At block 550 a non-task-to-task translation constant, k, may be calculated from the values in the fixture contribution table. The non-task-to-task translation constant may be calculated from the ratio of the value detected at the task location divided by the value detected at the non-task location. In some embodiments, the non-task-to-task translation constant may only be calculated for the ambient light values such as, for example, when the percentage of illumination is at 0%. In some embodiments, the non-task-to-task translation constant may be calculated for each color channel. In some embodiments, a single non-task-to-task translation constant may be calculated.

In some embodiments, white light fixture contribution values and/or a white light translation constant (k) may be included in the fixture contribution table during the process 500. In some embodiments, only white light fixture contribution values and/or white light translation constants (k) may be included in the fixture contribution table.

In some embodiments, all or portions of the process 500 may be repeated quickly. For example, the blocks 515, 520, 525, 530, and/or 550 may occur in rapid succession. For example, these blocks may repeat every 0.01, 0.05, 0.1, 0.5, 1.0, 1.5, 2.0, 10, 20, 30, 40, 50 seconds or 1, 2, 5, 10, 20, 30 minutes for each color channel. In some embodiments, blocks 505, 510, 515, 520, 525, 530, 535, 540, 555, and/or 550 can be performed in less than 0.01, 0.05, 0.1, 0.5, 1.0, 1.5, 2.0, 10, 20, 30, 40, 50 seconds or 1, 2, 5, 10, 20, 30 minutes.

FIG. 6 is a flowchart of an example process 600 for determining a percentage change in a color channel at a task location using light sensed at a non-task location. One or more steps of the process 600 may be implemented, in some embodiments, by one or more components of the light sensor 115 of FIG. 4. Although illustrated as discrete blocks, various blocks may be divided into additional blocks, combined into fewer blocks, or eliminated, depending on the desired implementation. Process 600 begins at block 605.

Process 600 presumes that the light sensor 115 knows the percentage of illumination (or any other value indicating the amount of illumination) for each color channel at the light source.

In some embodiments, at block 605 an intensity value for a given color channel may be read from a photosensor (e.g., photosensor 421 and/or photosensor circuitry 422) located at a non-task location (e.g., a wall location). The intensity value for the given color channel can be saved into memory (e.g., memory 425). The given color channel may include a first spectral range within the visual spectrum (e.g., approximately 350-750 nm) such as, for example, a blue spectral range (e.g., 350-480 nm), a red spectral range (e.g., 590-750), or a green spectral range (e.g., 480-590 nm).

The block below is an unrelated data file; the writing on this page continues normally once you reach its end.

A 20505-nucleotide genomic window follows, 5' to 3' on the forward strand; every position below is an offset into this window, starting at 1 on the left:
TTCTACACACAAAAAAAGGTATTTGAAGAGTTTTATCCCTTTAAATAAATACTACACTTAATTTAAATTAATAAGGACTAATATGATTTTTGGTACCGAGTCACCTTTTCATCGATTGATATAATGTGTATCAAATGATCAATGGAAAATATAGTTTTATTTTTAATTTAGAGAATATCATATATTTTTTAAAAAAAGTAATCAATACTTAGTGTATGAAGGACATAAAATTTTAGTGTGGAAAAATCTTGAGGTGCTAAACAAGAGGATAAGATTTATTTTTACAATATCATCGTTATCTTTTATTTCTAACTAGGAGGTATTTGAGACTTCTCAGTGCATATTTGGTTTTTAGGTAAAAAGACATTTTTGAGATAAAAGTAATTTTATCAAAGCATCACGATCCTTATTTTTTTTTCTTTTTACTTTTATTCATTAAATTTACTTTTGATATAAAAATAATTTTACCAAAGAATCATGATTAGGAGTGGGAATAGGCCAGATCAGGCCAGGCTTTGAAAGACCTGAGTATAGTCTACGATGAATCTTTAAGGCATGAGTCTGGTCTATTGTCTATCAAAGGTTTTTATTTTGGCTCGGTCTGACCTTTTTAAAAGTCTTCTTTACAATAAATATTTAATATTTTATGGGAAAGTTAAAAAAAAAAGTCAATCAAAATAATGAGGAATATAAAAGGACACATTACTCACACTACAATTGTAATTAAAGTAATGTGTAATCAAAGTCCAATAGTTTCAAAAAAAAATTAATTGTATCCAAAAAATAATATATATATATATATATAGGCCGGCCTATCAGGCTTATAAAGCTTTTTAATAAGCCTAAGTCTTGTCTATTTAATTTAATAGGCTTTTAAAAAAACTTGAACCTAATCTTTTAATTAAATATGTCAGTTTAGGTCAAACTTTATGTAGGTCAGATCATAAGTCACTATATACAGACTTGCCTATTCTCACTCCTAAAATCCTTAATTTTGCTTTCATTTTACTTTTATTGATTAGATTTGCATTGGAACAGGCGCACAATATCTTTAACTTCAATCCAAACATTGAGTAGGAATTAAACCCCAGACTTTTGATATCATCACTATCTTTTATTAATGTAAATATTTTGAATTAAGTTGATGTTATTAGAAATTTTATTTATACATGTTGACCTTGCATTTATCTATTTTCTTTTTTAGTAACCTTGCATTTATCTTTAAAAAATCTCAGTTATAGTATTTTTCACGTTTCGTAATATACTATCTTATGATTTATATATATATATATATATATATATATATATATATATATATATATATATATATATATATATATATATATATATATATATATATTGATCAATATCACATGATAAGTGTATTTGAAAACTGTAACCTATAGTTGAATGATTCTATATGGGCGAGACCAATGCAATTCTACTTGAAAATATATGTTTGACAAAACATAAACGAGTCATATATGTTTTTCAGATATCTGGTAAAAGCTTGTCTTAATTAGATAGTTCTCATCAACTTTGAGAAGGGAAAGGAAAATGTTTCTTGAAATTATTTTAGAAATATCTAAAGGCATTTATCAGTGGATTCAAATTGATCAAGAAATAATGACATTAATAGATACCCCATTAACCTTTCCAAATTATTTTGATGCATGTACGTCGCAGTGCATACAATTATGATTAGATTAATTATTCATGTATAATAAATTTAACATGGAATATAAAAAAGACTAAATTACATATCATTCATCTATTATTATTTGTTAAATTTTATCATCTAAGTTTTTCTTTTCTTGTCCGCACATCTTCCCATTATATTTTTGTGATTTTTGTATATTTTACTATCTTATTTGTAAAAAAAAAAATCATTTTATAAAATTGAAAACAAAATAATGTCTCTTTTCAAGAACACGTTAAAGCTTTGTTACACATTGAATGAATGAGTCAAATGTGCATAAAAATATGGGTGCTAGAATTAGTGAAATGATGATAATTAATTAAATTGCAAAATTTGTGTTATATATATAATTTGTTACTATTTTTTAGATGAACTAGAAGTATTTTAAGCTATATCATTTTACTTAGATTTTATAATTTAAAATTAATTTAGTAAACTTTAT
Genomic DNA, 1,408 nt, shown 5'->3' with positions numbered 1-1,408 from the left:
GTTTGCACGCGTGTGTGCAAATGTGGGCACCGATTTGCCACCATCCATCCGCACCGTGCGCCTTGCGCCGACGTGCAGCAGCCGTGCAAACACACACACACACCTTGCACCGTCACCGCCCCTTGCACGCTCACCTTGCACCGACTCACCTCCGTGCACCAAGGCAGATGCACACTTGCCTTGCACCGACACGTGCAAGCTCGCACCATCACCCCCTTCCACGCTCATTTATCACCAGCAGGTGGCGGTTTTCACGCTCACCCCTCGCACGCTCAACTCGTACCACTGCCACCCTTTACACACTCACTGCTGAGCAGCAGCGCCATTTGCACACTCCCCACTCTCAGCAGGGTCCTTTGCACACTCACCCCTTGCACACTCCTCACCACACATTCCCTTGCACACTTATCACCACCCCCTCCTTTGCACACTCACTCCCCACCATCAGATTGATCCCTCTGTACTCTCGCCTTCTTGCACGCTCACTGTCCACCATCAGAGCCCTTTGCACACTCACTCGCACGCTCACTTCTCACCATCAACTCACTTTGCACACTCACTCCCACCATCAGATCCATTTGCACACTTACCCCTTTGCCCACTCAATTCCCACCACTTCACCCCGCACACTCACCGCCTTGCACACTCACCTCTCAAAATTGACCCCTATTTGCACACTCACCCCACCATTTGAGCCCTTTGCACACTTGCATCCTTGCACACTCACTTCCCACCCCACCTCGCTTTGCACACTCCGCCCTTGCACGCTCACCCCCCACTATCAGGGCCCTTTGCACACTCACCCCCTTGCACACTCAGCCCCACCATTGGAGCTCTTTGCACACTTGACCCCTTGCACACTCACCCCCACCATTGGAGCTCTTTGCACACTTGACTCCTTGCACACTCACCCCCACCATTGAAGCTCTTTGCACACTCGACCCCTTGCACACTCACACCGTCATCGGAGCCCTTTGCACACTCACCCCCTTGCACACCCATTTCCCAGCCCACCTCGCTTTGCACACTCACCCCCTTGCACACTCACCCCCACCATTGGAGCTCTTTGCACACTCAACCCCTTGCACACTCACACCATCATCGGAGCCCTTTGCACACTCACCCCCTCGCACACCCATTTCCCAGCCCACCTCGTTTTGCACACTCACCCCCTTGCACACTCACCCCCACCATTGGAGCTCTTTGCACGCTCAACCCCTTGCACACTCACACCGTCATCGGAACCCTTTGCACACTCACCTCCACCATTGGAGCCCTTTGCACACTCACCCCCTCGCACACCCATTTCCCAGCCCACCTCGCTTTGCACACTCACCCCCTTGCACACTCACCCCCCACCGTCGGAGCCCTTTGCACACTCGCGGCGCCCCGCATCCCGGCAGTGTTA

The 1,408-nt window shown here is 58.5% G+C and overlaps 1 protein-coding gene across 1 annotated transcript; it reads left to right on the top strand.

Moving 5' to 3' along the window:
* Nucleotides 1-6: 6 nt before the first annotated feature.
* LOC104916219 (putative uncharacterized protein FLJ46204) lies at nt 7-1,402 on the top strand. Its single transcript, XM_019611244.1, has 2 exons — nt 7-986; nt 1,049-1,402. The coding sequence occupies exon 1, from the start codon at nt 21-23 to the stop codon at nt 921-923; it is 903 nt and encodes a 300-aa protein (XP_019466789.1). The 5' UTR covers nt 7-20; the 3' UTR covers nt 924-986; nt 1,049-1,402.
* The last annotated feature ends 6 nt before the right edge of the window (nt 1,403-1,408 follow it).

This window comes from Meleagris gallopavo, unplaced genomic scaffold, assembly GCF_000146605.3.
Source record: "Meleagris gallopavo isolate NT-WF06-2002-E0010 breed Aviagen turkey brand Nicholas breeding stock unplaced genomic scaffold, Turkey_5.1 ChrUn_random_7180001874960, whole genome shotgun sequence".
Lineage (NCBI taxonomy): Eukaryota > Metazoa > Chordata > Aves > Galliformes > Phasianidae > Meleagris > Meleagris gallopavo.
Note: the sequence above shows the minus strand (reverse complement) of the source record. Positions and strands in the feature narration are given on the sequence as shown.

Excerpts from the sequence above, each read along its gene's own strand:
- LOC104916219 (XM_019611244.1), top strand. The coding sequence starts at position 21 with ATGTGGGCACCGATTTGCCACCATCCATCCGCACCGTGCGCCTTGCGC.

At block 610 a corresponding ambient intensity value for the color channel may also be determined from the light contribution table based on the light source's illumination percentage. This is represented by the following equation, where i represents one of the color channels (e.g., red, green, or blue):
WallAmbienti=Sensori−TaskFCi.
WallAmbienti represents the ambient light value at the wall at the given time for the color channel i. Sensori represents the spectral value recorded from the photosensor for the color channel i. And TaskFCi represents the value in the light contribution table for the color channel i for the task location and the illumination percentage used at the light source of the color channel i. The WallAmbienti represents the amount of ambient light at the non-task location.

For example, the fixture contribution table may be stored in memory (e.g., memory 425). The TaskFCi can be found from the fixture contribution table from the known percentage of illumination of the light source and the color channel. If the light source was operating at 50% for the color channel, then the table value corresponding to the given light channel and the illumination percentage may be used to determine the ambient light at the non-task location as per the equation above.

At block 615 the task ambient light intensity value can be determined based on the non-task-to-task translation constant (k) found in the light contribution table or in memory for the color channel i. This is represented by the following equation:
TaskAmbienti=WallAmbienti *k i.
ki represents the task-to-task translation constant for the given color channel. For example, the value for ki can be read from the fixture contribution table in memory for the illumination percentage used at the light source of the color channel i. The task ambient light value can be saved in memory.

At block 620, the change in lux to produce the desired amount of light for the given color channel can then be calculated from the following:
ΔLuxi=desiredi−Sensori *k i−TaskFCi+WallFC*k i.
ΔLuxi represents the change in lux (or light intensity) required to produce the desired amount of light for the color channel i at the task location. desiredi is the desired amount of light for the given color channel. TaskFCi represents the fixture contribution at the task location of the color channel i found in the light contribution table, and WallFC represents the fixture contribution at the non-task location of the color channel i found in the light contribution table.

The desired amount of light for the given color channel can be retrieved from memory, and/or the task fixture contribution can be retrieved from the fixture contribution table for the given color channel and for the percentage of illumination of the light source to determine the change in lux.

At block 625, the percentage change required to implement this change in the color lux can be determined from the following equation:
PercentChangei=func(ΔLuxi)*G i.